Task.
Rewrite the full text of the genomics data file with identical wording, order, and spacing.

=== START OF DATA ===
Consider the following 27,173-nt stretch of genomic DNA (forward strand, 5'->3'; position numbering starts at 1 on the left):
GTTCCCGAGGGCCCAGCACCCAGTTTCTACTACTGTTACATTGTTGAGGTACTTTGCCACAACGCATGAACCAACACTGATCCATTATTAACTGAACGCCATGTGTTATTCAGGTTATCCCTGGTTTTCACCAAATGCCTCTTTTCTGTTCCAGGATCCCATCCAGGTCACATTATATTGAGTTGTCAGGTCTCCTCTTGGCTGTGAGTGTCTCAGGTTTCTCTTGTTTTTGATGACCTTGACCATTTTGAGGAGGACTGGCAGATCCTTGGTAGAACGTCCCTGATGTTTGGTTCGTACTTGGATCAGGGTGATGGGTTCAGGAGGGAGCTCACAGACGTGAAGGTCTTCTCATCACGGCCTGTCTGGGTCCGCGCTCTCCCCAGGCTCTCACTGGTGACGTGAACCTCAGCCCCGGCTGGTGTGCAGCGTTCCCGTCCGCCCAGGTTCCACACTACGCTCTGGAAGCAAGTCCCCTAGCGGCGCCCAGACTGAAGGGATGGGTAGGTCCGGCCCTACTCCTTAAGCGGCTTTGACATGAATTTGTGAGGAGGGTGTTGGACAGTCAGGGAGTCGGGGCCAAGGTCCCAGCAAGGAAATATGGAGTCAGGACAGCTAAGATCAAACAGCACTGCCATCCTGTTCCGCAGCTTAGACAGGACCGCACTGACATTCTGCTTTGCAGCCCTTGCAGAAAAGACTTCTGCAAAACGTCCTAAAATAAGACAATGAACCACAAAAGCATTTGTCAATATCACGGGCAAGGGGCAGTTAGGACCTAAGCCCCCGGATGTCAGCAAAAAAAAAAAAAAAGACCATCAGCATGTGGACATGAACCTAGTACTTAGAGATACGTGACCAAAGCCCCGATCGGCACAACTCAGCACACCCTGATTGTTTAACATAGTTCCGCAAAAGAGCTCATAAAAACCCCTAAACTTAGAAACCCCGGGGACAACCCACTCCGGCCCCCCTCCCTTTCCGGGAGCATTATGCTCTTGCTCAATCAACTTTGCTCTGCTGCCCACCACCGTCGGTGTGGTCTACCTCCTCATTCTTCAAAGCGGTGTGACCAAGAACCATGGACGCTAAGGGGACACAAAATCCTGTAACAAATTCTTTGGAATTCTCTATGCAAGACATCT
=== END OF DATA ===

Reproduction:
Consider the following 27,173-nt stretch of genomic DNA (forward strand, 5'->3'; position numbering starts at 1 on the left):
GTTCCCGAGGGCCCAGCACCCAGTTTCTACTACTGTTACATTGTTGAGGTACTTTGCCACAACGCATGAACCAACACTGATCCATTATTAACTGAACGCCATGTGTTATTCAGGTTATCCCTGGTTTTCACCAAATGCCTCTTTTCTGTTCCAGGATCCCATCCAGGTCACATTATATTGAGTTGTCAGGTCTCCTCTTGGCTGTGAGTGTCTCAGGTTTCTCTTGTTTTTGATGACCTTGACCATTTTGAGGAGGACTGGCAGATCCTTGGTAGAACGTCCCTGATGTTTGGTTCGTACTTGGATCAGGGTGATGGGTTCAGGAGGGAGCTCACAGACGTGAAGGTCTTCTCATCACGGCCTGTCTGGGTCCGCGCTCTCCCCAGGCTCTCACTGGTGACGTGAACCTCAGCCCCGGCTGGTGTGCAGCGTTCCCGTCCGCCCAGGTTCCACACTACGCTCTGGAAGCAAGTCCCCTAGCGGCGCCCAGACTGAAGGGATGGGTAGGTCCGGCCCTACTCCTTAAGCGGCTTTGACATGAATTTGTGAGGAGGGTGTTGGACAGTCAGGGAGTCGGGGCCAAGGTCCCAGCAAGGAAATATGGAGTCAGGACAGCTAAGATCAAACAGCACTGCCATCCTGTTCCGCAGCTTAGACAGGACCGCACTGACATTCTGCTTTGCAGCCCTTGCAGAAAAGACTTCTGCAAAACGTCCTAAAATAAGACAATGAACCACAAAAGCATTTGTCAATATCACGGGCAAGGGGCAGTTAGGACCTAAGCCCCCGGATGTCAGCAAAAAAAAAAAAAAAGACCATCAGCATGTGGACATGAACCTAGTACTTAGAGATACGTGACCAAAGCCCCGATCGGCACAACTCAGCACACCCTGATTGTTTAACATAGTTCCGCAAAAGAGCTCATAAAAACCCCTAAACTTAGAAACCCCGGGGACAACCCACTCCGGCCCCCCTCCCTTTCCGGGAGCATTATGCTCTTGCTCAATCAACTTTGCTCTGCTGCCCACCACCGTCGGTGTGGTCTACCTCCTCATTCTTCAAAGCGGTGTGACCAAGAACCATGGACGCTAAGGGGACACAAAATCCTGTAACAAATTCTTTGGAATTCTCTATGCAAGACATCT